August 15, 2006—Gary Samore, former National Security Council staffer during the Clinton administration and long-time State Department official, will become the Council’s new director of studies at the beginning of October. Samore is currently vice president for global security and sustainability at the John D. and Catherine T. MacArthur Foundation, where he is responsible for the foundation’s international grantmaking. Previously, he was director of studies at London’s International Institute of Strategic Studies (IISS).
“Gary brings to the job the perfect mixture of government service, academic stature, and management experience,” said Council President Richard N. Haass. “He inherits a strong Studies Program. I look forward to working with him to make it even stronger.”
Prior to joining the MacArthur Foundation in September 2005, Samore served as director of studies and senior fellow for nonproliferation at IISS. As director of studies, he was responsible for overall direction of the Institute’s research program, including fundraising for research projects, management of IISS research staff, and supervision of the IISS Adelphi Paper series. He also directed the IISS’s nonproliferation program, organizing numerous international conferences and workshops and producing a variety of IISS publications on proliferation issues. He is the editor of several IISS Strategic Dossiers on weapons programs in Iraq, North Korea, and Iran.
Samore has years of experience working on proliferation issues for the U.S. government. From 1996 to 2000, he served as special assistant to President Bill Clinton and senior director for non-proliferation and export controls at the National Security Council. From 1987 to 1995, he held various positions at the Department of State. As deputy to Ambassador-at-Large for Korean Affairs Robert Gallucci, he was one of the U.S. negotiators of the 1994 U.S.-North Korea Agreed Framework. He also served as director of the Office of Regional Nonproliferation Affairs in the Bureau of Political Military Affairs and as special assistant to the Ambassador-at-Large for Nonproliferation and Nuclear Energy Policy, Richard T. Kennedy.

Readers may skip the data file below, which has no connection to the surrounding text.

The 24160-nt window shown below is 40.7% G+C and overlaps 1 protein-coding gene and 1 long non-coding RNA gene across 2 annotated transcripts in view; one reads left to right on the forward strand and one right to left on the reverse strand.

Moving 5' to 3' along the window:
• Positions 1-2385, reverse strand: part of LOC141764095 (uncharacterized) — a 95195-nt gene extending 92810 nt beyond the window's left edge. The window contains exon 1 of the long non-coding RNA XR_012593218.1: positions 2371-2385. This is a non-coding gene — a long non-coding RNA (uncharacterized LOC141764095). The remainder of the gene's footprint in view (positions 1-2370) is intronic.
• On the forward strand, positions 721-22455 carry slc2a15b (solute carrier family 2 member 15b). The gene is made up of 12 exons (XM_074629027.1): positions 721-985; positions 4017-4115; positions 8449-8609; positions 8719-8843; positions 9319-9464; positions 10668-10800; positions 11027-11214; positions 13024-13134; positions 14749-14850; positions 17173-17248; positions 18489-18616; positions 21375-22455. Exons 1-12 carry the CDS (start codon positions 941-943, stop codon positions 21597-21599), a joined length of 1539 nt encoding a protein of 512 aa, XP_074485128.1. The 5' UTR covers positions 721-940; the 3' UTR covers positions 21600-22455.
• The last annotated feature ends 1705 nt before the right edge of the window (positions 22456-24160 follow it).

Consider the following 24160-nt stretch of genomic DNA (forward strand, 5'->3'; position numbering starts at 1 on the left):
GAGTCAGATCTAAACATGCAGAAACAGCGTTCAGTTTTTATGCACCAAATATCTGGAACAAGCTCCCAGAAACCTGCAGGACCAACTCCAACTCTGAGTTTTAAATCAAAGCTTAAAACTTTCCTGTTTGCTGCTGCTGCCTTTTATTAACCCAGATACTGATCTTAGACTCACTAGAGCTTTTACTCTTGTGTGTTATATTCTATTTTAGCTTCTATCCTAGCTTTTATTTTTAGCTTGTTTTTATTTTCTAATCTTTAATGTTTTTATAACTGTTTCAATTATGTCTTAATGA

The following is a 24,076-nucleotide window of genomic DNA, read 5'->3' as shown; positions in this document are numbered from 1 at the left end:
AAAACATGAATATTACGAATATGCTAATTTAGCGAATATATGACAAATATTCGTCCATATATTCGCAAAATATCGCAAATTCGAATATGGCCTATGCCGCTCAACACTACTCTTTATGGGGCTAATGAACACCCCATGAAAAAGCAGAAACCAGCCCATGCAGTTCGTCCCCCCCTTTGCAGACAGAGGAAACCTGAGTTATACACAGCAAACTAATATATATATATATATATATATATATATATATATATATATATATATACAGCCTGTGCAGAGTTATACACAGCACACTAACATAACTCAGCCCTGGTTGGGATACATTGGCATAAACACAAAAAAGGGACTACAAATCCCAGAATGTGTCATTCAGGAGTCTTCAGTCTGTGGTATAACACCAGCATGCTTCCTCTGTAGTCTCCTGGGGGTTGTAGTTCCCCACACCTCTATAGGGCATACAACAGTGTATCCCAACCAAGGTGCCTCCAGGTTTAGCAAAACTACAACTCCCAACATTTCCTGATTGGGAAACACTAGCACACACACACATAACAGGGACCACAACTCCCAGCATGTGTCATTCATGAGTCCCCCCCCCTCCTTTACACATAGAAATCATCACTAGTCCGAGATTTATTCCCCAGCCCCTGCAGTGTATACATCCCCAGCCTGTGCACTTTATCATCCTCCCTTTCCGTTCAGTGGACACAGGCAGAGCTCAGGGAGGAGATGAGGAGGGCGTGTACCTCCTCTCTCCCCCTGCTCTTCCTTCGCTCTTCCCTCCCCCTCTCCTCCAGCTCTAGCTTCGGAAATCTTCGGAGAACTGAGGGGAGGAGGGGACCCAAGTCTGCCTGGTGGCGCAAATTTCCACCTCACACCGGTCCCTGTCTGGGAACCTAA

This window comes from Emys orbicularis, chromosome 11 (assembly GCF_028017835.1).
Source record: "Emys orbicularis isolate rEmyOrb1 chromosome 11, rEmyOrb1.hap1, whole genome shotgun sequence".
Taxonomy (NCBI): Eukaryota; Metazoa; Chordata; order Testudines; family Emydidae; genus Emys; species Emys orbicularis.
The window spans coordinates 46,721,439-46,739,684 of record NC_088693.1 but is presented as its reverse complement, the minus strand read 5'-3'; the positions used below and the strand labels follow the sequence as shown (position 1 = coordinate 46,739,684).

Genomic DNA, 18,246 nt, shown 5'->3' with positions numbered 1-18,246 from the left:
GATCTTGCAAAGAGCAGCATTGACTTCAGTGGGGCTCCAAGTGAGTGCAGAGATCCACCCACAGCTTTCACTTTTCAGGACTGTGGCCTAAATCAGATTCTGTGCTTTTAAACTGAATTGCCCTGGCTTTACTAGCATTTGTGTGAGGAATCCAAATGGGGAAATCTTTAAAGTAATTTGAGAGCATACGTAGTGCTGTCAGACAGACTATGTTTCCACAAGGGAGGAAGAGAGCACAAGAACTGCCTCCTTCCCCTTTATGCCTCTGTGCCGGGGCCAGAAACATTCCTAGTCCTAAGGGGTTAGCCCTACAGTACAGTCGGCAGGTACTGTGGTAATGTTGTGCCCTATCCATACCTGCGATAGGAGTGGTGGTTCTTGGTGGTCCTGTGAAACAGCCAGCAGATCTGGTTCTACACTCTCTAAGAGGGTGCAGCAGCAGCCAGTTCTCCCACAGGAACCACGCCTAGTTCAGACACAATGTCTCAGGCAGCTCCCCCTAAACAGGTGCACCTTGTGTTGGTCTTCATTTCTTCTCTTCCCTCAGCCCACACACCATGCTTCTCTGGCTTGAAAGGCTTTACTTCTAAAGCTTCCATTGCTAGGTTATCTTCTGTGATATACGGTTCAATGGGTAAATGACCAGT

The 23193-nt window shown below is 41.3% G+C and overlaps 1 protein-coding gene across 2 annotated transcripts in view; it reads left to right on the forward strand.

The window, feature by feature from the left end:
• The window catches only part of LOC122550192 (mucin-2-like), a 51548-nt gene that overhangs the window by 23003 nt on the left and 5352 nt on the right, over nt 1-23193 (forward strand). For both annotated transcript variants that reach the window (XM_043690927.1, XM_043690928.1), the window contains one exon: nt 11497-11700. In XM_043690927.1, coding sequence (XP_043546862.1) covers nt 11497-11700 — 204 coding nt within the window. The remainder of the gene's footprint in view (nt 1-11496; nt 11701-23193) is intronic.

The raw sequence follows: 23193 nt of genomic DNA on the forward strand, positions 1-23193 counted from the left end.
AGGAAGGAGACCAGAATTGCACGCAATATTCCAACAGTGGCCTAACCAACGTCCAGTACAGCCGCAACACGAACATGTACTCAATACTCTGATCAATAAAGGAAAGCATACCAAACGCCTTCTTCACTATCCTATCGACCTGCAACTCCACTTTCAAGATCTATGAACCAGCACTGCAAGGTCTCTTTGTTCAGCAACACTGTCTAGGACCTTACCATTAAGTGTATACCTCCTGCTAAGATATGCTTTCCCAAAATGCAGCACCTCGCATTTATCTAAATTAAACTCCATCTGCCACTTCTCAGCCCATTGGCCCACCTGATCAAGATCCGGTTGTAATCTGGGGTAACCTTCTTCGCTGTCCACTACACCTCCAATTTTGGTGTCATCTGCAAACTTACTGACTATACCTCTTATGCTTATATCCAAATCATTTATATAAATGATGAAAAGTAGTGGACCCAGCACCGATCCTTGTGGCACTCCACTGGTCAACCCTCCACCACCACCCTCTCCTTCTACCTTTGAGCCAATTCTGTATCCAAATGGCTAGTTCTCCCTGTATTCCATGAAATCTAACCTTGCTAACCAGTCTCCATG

Samore has held positions at the Lawrence Livermore National Laboratory, the RAND Corporation, and Harvard University, where he received a PhD in government in 1984.
He succeeds James M. Lindsay, who after three years is leaving the Council to become the founding director of the Robert S. Strauss Center for International Security and Law at the University of Texas at Austin.
Founded in 1921, the Council on Foreign Relations is an independent, national membership organization and a nonpartisan center for scholars dedicated to producing and disseminating ideas so that individual and corporate members, as well as policymakers, journalists, students, and interested citizens in the United States and other countries, can better understand the world and the foreign policy choices facing the United States and other governments.
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